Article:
Grey literature and their sources
Posted on 7th May 2021 by Vighnesh D
The following discussion will attempt to define grey literature and its possible sources.
- Introduction to grey literature
- Classification of sources
Introduction to grey literature
Broadly speaking, a “Grey Literature” is any document that is generally not formally or commercially published, which makes its retrieval, reproduction, or citation a difficult job.
In the past, it has been subjected to various modifications, both in terms of definition and its utilization as a scientific tool. The most accepted definition of grey literature is the Prague definition ( Joachim Schopfel, 2010):
Grey literature stands for manifold document types produced on all levels of government, academics, business, and industry in print and electronic formats that are protected by intellectual property rights of sufficient quality to be collected and preserved by library holdings or institutional repositories, but not controlled by commercial publishers i.e. when publishing is not the primary activity of producing body. 
Classification of sources
Over the years, a wide variety of documents have been introduced under the umbrella of grey literature. The attempt to define and segregate grey literature has resulted in the inclusion of sources from diverse areas. Some of them are as follows: 
Other documents like surveys, government reports, maps, fact sheets, theses, and dissertations are also included.
The Canadian Agency for Drug and Technologies in Health (CADTH) has developed a search tool called Grey Matters  to identify grey literature in the year 2018, which was subsequently updated in April 2019. It includes websites comprising of the following contents:
- Health Technology Assessment (HTA) agencies of several countries like Canada, Australia, Belgium, Norway, Sweden, and so on.
- Health Economics of Canada and other regions.
- Clinical practice guidelines of Canada and other regions.
- Drug and device regulatory approval of Canada and other regions.
- Drug Class reviews.
- Clinical Trial Registries.
- Canadian Drug Formularies.
- Free and Subscription-based Databases.
- Health Statistics of the US, Canada, and international regions.
- Other websites on behavioural change, mental health, diagnostic test, nursing, for example.
Additionally, there are several other sources  as well where one can look for grey literature. These consist of several producers and collectors of grey literature that are as follows:
- New York Academy of Medicine’s Grey Literature Report
- TRIP Pro
- Health Canada
- Health Quality Ontario
- Canadian Institute for Health Information
Now that we have defined and classified the sources of grey literature based on their availability, impact, and types, it is only natural that we further attempt to understand the nature of grey literature, its advantages and disadvantages, and its uses.
It is now established that grey literature is, in essence, documents that are not published or not available on a standardized and regulated platform like mainstream research publications are, e.g.: Peer-reviewed journals, published abstracts, etc. However, they are available in formats that are not traditionally considered to be “publishable” or due to some reasons, remain unpublished. Therefore, the search for grey literature may entail the identification and regular usage of several tools and search engines such as SCOPUS, Embase, CINAHL, and Google Scholar. This might seem like an unconventional method for retrieval of data for research purposes, however, due to reasons such as less availability of information over a particular subject and lack of regulated access towards journals makes grey literature one of the most significant aspects of several studies.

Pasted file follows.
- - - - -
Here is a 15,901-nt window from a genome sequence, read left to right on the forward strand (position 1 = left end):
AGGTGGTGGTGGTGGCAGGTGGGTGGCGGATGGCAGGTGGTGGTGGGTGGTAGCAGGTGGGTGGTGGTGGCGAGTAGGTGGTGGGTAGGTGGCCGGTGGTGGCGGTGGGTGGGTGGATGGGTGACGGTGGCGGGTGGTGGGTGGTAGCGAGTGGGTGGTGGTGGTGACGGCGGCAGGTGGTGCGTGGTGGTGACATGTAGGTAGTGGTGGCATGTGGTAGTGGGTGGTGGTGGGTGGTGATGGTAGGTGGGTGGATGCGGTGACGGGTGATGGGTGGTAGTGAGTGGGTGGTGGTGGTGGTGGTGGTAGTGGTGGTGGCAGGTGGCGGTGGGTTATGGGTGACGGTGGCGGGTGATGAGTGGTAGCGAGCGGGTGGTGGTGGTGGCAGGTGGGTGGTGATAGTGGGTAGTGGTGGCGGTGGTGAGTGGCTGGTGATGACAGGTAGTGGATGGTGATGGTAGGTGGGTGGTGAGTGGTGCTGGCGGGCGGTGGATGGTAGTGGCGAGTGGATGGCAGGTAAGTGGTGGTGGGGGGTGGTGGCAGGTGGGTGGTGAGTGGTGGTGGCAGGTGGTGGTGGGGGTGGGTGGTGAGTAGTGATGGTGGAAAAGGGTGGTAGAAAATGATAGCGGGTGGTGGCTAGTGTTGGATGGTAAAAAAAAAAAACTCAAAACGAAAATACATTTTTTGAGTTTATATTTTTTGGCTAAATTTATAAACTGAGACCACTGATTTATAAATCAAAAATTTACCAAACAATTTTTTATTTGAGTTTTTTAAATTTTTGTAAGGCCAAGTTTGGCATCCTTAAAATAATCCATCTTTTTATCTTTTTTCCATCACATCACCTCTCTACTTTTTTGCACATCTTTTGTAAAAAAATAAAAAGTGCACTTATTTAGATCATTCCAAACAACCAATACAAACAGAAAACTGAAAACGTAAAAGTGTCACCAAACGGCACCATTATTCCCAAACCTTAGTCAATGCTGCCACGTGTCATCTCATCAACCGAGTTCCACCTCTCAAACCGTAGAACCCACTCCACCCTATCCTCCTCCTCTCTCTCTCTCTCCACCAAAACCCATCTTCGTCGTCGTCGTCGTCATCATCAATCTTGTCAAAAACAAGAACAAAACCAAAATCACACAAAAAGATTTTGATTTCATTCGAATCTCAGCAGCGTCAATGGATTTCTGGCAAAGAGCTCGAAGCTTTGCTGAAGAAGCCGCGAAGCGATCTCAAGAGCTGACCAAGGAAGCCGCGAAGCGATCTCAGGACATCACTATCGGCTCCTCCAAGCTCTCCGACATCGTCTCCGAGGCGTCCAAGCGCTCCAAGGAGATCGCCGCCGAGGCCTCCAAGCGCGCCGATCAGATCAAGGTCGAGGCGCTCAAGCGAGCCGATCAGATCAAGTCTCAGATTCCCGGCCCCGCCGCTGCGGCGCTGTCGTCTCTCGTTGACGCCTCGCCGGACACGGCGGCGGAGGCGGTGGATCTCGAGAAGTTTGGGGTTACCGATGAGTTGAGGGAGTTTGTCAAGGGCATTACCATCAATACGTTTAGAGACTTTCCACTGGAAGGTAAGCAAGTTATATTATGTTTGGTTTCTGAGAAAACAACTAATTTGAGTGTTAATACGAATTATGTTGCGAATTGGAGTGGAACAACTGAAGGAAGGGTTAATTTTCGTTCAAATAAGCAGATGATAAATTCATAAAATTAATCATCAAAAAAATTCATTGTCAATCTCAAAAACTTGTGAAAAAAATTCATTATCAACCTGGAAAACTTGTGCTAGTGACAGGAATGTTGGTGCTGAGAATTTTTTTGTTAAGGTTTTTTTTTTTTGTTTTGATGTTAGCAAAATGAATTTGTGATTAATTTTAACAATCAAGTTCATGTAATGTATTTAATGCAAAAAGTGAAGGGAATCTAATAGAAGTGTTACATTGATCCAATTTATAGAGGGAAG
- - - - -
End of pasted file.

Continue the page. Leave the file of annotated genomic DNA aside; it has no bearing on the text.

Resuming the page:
What are the uses of grey literature?
- Literature Reviews – for research, thesis, or personal projects.
- Systematic Reviews – to build a reliable body of knowledge through research synthesis over a specific topic. This includes both reducing publication bias as well as getting high-quality output.
- Scoping reviews – to know the scope of a specific topic.
- An excellent source of raw data and data sets that are otherwise inaccessible.
- Covers often “missed” information.
- Superior source of information in policies and programs.
As we have discussed, grey literature is a unique set of data that can be used as a potent tool for a wide range of studies. However, grey literature has its fair share of drawbacks, the greatest of them being that it is a time-consuming process. Saleh et al. in 2014 concluded that the median time spent searching all resources was 471 minutes, and of those, a median of 85 minutes was spent searching for grey literature.  Apart from that, there is no gold standard method for searching grey literature, nor is there a defined methodology for the same, which makes it all the more difficult.  However, that being said, grey literature continues to remain an important source of information in methodologies as well as reviews.
You may also be interested in the following blogs for further reading:
Literature searches: what databases are available?
Conducting a systematic literature search
Reviewing the evidence: what method should I use?
Publication bias: The answer to your research question may be sitting in somebody’s file drawer
No Comments on Grey literature and their sources
Very interesting!16th August 2021 at 5:50 pm